Tabloid Baby’s determined investigation into the mysterious death of Las Vegas headliner Danny Gans and the equally mysterious lack of coverage by his hometown media has resulted in international attention of all stripes.
One item that caught our eye this morning is a tribute to Gans on the website for the right-wing (anti-Communist, anti civil rights-legislation) The John Birch Society. The last person we heard mention The John Birch Society was Phil Ochs, and he died about thirty years ago, but apparently they're still out there.
Included in the post, ‘Sin City Showman Who Loved Jesus’:
“…Given the other talented headliners that are synonymous with the Strip, like Celine Dion, Wayne Newton, and the Blue Man Group, it was a huge compliment that Gans was voted ‘Las Vegas Entertainer of the Year’ eleven years in a row. Tickets for his sold-out show at the Mirage started at about $100. Earlier this year, Gans had switched to plusher digs at the Encore Theater (seating capacity: 1500), which is part of the Wynn Resorts.
“Not surprisingly, the success made him wealthy, but it also made him generous, Gans had raised two million dollars for local charities. Benny Perez, pastor of The Church at South Las Vegas, told KVBC-TV, an NBC-affiliate, how this unusual showman managed to keep it together in a place that is notoriously nicknamed ‘Sin City’:
"'Danny Gans loved God; number two; Danny Gans loved his family; and number three; Danny Gans loved life. And if we could just do those three basic things - all of us love God, love families, our friends, our people around us, and love life - I think Las Vegas and the world would be left a little bit better. And that's the message of Danny Gans.’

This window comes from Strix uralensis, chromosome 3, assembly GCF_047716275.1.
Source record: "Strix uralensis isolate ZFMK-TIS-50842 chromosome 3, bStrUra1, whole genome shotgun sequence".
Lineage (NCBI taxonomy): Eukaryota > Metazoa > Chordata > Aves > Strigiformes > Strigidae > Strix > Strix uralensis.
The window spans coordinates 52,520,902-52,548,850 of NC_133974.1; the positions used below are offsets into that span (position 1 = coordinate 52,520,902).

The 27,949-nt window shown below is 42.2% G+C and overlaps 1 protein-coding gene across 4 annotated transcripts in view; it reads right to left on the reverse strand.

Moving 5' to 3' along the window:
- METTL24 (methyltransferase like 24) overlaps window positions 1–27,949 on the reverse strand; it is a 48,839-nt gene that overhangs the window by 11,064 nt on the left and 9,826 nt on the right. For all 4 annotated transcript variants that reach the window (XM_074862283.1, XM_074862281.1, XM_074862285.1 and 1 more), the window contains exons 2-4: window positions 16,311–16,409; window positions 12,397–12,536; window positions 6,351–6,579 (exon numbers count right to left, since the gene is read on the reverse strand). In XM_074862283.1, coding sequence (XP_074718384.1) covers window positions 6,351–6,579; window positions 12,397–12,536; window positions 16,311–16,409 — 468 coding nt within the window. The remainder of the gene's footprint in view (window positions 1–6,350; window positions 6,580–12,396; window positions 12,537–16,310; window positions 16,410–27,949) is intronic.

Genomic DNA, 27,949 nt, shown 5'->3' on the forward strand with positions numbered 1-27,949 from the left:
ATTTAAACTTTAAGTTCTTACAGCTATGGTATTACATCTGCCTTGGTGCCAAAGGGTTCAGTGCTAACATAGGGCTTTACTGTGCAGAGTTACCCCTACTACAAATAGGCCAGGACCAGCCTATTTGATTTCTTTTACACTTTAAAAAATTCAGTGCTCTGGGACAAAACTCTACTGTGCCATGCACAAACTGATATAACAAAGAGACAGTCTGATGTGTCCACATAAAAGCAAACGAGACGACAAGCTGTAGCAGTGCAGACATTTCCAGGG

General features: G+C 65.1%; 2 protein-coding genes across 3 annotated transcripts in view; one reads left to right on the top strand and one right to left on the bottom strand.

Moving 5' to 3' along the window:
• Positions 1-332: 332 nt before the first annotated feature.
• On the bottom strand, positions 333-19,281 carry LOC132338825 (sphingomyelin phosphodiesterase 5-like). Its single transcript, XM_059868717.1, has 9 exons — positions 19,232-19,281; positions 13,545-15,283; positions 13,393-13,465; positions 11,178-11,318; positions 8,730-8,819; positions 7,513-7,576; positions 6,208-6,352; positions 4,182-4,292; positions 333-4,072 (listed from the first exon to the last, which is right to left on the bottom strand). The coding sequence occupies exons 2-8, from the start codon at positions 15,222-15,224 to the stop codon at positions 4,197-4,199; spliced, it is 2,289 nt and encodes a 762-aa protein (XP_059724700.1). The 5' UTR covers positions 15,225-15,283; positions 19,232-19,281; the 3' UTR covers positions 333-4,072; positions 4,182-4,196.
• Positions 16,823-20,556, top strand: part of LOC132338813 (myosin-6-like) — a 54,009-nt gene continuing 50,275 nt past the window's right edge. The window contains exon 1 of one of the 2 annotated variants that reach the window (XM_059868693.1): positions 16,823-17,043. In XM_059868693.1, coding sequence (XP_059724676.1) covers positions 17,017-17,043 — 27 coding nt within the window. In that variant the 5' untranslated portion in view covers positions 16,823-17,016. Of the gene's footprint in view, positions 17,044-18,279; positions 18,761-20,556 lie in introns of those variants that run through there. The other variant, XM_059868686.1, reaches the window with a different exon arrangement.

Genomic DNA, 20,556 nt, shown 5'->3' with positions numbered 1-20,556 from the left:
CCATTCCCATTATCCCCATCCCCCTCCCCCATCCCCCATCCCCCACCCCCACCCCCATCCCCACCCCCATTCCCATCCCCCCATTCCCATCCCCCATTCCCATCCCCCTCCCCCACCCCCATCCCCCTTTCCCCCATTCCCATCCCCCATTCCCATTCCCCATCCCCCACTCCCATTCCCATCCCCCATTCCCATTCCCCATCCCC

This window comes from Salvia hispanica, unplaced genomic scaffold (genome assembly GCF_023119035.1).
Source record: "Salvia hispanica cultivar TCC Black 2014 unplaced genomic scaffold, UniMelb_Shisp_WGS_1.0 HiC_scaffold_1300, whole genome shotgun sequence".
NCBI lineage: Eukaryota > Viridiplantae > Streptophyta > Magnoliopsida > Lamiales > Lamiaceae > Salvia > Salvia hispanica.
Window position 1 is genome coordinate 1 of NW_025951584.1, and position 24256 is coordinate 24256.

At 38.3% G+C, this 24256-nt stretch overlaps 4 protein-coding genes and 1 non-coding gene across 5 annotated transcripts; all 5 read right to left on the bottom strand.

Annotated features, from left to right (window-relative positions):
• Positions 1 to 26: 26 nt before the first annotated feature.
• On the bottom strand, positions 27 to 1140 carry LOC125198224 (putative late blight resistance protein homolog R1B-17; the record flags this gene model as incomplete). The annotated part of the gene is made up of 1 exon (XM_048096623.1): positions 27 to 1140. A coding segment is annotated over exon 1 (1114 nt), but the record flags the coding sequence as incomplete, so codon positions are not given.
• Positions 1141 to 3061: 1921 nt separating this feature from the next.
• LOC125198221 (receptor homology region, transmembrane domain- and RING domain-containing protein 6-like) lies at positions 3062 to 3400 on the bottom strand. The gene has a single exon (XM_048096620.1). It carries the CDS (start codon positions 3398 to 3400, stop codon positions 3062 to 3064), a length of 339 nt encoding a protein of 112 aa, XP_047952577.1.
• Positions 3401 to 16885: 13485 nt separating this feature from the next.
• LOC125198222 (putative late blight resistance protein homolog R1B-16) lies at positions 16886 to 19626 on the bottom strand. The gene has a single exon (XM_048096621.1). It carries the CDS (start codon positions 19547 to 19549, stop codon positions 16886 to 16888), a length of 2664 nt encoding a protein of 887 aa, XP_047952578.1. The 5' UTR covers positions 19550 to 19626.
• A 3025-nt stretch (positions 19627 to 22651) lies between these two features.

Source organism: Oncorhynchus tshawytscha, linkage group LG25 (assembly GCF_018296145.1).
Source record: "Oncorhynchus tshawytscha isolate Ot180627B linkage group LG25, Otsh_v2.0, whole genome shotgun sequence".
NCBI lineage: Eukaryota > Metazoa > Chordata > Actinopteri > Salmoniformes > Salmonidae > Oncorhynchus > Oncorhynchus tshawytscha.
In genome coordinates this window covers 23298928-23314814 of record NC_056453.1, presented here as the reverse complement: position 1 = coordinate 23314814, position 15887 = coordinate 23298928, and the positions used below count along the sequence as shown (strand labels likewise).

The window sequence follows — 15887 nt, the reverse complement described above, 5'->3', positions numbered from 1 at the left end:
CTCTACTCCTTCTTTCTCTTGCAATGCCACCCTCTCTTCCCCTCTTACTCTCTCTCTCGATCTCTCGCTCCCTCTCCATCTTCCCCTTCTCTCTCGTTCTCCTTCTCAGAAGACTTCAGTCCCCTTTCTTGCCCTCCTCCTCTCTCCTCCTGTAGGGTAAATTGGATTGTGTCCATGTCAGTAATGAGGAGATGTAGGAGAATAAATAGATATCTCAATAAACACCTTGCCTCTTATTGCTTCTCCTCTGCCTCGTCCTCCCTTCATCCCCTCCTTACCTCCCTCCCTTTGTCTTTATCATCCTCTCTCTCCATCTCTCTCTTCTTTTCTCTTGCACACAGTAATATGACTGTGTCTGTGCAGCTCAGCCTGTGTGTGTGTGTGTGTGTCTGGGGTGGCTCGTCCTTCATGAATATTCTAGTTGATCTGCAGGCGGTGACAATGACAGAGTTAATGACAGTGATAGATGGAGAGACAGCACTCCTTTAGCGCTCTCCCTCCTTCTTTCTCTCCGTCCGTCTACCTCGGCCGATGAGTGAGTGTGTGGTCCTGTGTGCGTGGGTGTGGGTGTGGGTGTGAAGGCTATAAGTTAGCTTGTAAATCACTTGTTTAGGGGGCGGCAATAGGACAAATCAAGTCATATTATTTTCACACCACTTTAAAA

“The athletic Gans never intended to be a variety entertainer. Since age seven, Gans’ dream was to play major league baseball, but an Achilles tendon injury during his time in the minor leagues ended that pursuit. Gans told Bonnie Hunt, who hosts a daytime talk show, that while he was recovering in the hospital from his life-altering accident, his roommate, a man ill with cancer, gave him an odd message: ‘I know why I’m here right now. I’m going to be fine. I’m here for you. I’m your messenger, and my message to you is God has something better for you. I don’t know what that is, but it’s going to make you happier than baseball.’
“Two months after that conversation, the twenty-something Gans was performing stand-up comedy; his hospital roommate/messenger was eventually healed from cancer; and the rest, as they say, is history. .."
As we'd predicted, the Danny Gans legend is already spreading far beyond Las Vegas, and like Elvis Presley before him, Gans promises to become even bigger in his afterlife thanks to tales like those and the the since-retracted story from Gans’ manager Chip Lightman and Las Vegas Review-Journal columnist Norm Clarke that has nonetheless quickly become part of Gans lore and which caps the Birch item:
"Ironically, Gans closed his very last show with a song he did not typically sing. It was Bobby Darin’s 'The Curtain Falls'..."